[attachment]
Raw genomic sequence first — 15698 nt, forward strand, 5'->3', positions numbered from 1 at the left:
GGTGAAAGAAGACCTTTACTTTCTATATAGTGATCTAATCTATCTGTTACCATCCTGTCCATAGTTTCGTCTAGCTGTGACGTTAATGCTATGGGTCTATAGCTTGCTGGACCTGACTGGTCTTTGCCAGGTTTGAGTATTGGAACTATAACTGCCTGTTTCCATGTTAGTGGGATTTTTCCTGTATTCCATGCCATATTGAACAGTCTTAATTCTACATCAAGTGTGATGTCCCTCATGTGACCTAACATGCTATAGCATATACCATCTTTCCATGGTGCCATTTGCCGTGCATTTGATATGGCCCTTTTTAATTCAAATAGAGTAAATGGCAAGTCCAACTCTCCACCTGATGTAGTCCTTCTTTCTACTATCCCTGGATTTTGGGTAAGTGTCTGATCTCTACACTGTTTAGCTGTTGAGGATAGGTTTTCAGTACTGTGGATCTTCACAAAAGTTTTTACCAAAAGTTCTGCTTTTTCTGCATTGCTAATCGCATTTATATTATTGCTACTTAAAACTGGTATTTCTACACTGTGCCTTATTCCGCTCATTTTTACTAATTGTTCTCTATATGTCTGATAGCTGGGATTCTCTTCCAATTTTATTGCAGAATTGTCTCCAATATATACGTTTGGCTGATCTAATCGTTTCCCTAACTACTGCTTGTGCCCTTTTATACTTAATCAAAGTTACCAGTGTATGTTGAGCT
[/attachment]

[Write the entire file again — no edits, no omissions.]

Raw genomic sequence first — 15698 nt, forward strand, 5'->3', positions numbered from 1 at the left:
GGTGAAAGAAGACCTTTACTTTCTATATAGTGATCTAATCTATCTGTTACCATCCTGTCCATAGTTTCGTCTAGCTGTGACGTTAATGCTATGGGTCTATAGCTTGCTGGACCTGACTGGTCTTTGCCAGGTTTGAGTATTGGAACTATAACTGCCTGTTTCCATGTTAGTGGGATTTTTCCTGTATTCCATGCCATATTGAACAGTCTTAATTCTACATCAAGTGTGATGTCCCTCATGTGACCTAACATGCTATAGCATATACCATCTTTCCATGGTGCCATTTGCCGTGCATTTGATATGGCCCTTTTTAATTCAAATAGAGTAAATGGCAAGTCCAACTCTCCACCTGATGTAGTCCTTCTTTCTACTATCCCTGGATTTTGGGTAAGTGTCTGATCTCTACACTGTTTAGCTGTTGAGGATAGGTTTTCAGTACTGTGGATCTTCACAAAAGTTTTTACCAAAAGTTCTGCTTTTTCTGCATTGCTAATCGCATTTATATTATTGCTACTTAAAACTGGTATTTCTACACTGTGCCTTATTCCGCTCATTTTTACTAATTGTTCTCTATATGTCTGATAGCTGGGATTCTCTTCCAATTTTATTGCAGAATTGTCTCCAATATATACGTTTGGCTGATCTAATCGTTTCCCTAACTACTGCTTGTGCCCTTTTATACTTAATCAAAGTTACCAGTGTATGTTGAGCT